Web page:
We need to talk about doorstops
They aren’t going to save your kid from a school shooter.
Parents, you may have seen this Facebook post kicking around your feed in the past week or so (it’s been shared close to one million times).
I’m not asking you to share it. Nor do I want you to run out and purchase a bunch of doorstops for your kids. Rather, I want you to sit and have a good, hard think about using a small, rubber object as a means of protecting your kids.
Because, baby, what is you doing?
You’re asking too much
Show me a hero and I’ll write you a tragedy. — F. Scott Fitzgerald
Okay, let’s assume the worst happens, and some crazed degenerate of a young, white male (comes barreling into your child’s school to pop off and go loco.
Ignoring everything they’ve been taught in lockdown drills, they whip open the trusty backpack, pull out a $2 doorstop and run toward the classroom door. This is the same door from which, presumably, a school shooter might emerge. To put it another way: you’re asking your kid to be a hero.
Isn’t that the exact opposite of what the doorstop is meant to achieve? Why risk putting your kid closest to where the bullets may fly?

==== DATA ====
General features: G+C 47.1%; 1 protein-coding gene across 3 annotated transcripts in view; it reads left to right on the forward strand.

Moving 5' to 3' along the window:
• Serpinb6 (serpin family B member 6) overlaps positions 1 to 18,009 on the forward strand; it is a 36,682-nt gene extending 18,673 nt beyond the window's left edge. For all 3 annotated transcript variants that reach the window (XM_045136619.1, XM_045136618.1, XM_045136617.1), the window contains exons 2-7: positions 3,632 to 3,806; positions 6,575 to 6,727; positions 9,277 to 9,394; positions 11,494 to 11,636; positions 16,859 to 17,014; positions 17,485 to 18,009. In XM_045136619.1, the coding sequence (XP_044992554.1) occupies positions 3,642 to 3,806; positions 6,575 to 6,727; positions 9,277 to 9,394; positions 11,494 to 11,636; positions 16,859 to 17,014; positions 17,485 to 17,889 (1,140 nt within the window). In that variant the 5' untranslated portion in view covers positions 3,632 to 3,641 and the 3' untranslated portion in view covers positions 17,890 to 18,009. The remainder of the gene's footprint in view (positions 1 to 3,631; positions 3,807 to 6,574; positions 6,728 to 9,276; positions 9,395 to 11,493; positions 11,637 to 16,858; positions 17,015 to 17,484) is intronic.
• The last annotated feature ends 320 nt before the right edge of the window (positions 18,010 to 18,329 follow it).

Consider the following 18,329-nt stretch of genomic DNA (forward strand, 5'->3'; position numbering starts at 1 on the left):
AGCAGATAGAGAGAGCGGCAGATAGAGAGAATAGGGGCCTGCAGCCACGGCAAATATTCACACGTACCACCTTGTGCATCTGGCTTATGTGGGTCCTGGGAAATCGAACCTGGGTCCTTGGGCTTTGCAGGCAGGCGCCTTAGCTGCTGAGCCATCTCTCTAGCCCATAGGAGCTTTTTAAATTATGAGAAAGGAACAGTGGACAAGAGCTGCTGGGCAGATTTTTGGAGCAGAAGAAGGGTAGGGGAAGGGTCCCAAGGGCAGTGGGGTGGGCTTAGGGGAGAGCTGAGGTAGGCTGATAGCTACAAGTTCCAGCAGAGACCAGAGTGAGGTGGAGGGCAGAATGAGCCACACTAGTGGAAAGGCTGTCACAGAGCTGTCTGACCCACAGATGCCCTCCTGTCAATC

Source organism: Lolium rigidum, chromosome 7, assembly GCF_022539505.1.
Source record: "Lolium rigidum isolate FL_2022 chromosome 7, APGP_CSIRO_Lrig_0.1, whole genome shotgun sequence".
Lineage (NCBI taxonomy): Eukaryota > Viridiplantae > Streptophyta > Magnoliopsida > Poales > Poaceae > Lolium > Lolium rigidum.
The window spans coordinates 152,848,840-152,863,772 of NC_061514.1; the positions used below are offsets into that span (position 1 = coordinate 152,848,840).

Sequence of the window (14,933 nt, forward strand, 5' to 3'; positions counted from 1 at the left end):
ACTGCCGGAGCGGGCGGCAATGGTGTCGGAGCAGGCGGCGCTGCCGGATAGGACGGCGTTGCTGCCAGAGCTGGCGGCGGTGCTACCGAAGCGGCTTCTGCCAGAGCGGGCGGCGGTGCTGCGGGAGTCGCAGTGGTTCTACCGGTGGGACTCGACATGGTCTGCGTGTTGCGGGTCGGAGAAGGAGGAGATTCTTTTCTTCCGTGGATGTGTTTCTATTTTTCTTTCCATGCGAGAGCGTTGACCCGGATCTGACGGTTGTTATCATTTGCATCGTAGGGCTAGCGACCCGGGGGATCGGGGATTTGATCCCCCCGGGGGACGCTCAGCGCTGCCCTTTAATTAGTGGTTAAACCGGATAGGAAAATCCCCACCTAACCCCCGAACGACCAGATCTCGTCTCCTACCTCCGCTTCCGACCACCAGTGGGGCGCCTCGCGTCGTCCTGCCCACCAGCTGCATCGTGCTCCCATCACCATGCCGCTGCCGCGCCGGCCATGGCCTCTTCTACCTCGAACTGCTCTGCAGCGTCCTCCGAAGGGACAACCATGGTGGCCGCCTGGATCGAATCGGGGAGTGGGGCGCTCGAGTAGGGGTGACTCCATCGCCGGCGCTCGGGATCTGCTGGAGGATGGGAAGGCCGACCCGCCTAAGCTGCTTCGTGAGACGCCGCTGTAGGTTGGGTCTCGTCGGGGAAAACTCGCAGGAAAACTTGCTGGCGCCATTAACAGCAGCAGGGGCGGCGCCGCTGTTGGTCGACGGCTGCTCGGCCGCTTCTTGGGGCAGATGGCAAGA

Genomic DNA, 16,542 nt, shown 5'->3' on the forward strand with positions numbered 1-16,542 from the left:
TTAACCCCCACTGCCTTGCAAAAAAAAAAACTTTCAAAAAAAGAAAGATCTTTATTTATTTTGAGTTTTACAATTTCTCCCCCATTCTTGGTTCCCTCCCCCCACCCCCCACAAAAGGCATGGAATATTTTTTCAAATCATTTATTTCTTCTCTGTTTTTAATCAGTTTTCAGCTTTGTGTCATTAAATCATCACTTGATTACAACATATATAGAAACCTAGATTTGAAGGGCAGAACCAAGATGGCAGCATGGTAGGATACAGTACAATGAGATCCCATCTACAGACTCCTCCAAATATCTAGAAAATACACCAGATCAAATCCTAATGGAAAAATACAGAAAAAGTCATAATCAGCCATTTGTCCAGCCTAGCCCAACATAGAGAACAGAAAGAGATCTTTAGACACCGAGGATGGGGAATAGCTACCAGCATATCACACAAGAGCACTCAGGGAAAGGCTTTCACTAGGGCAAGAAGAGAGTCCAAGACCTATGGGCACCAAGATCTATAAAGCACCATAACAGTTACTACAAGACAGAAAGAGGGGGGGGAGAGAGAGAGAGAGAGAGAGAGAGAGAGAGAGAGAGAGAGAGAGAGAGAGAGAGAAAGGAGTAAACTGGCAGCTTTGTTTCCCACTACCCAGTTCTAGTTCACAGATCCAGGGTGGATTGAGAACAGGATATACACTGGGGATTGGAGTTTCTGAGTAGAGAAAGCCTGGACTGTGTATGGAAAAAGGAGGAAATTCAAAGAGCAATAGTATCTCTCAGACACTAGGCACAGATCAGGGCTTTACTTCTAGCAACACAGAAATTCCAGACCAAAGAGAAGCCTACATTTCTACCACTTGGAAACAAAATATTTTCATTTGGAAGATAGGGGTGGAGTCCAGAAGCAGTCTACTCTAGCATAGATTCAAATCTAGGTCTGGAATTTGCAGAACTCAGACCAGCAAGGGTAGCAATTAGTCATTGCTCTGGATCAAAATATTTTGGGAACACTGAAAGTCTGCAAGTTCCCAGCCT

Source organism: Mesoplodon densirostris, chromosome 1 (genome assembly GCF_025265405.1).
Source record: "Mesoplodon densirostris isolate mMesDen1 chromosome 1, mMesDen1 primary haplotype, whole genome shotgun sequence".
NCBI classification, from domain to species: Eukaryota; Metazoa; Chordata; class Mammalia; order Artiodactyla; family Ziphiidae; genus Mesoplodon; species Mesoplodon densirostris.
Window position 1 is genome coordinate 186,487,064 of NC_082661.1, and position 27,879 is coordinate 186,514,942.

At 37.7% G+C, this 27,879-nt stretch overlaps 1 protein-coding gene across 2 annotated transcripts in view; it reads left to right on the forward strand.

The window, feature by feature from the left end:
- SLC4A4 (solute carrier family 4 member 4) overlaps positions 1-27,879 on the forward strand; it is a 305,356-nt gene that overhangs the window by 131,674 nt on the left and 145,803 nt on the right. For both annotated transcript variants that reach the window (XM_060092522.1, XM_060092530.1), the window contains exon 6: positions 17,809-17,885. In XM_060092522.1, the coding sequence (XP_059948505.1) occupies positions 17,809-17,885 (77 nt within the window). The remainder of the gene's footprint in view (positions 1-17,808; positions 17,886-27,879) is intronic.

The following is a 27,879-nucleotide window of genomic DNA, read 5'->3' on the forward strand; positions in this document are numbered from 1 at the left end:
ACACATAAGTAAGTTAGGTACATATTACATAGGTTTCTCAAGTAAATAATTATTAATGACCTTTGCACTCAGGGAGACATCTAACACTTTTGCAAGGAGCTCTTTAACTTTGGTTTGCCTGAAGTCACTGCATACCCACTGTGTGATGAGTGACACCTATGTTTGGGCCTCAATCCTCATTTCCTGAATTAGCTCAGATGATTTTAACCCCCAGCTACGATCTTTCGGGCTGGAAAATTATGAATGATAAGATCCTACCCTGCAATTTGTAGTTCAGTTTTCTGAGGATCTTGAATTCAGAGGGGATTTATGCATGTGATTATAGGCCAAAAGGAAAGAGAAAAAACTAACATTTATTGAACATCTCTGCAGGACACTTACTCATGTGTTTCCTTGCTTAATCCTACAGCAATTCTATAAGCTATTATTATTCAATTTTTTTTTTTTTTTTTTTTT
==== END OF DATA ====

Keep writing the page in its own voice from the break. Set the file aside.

Have you been to a school lately?
Presumably, you’ve been to your child’s school and seen the physical classroom where most of your child’s learning takes place. If so, you won’t even bother sending your kid to school with a doorstop. But let’s say you’re one of those parents who isn’t, ahem, all in.
Newsflash: The doors at every single school I’ve ever been in have opened out. Your doorstop isn’t stopping anyone.
Classrooms. Have. Windows.
Even if, by some miracle, your child’s classroom opens to the inside, and he or she manages to block the door, the kids aren’t in the clear. The funny thing about bullets is that they can go through most doors quite easily.
Also, I don’t know what kind of prison center your kids are being educated in, but I’ve never been inside a classroom that didn’t have windows. Bullets go through glass like a knife through butter.
Exercise common sense.
Before you share a Facebook post or, shudder, follow suit in equipping your kids with a fancy piece of rubber or plastic, take a few steps back from the feel-good social media machine.
This idea is stupid—especially if your motivation is increasing the chances your kids survive a shooting. Because training them to run toward the line of fire is a pretty lousy way of accomplishing that.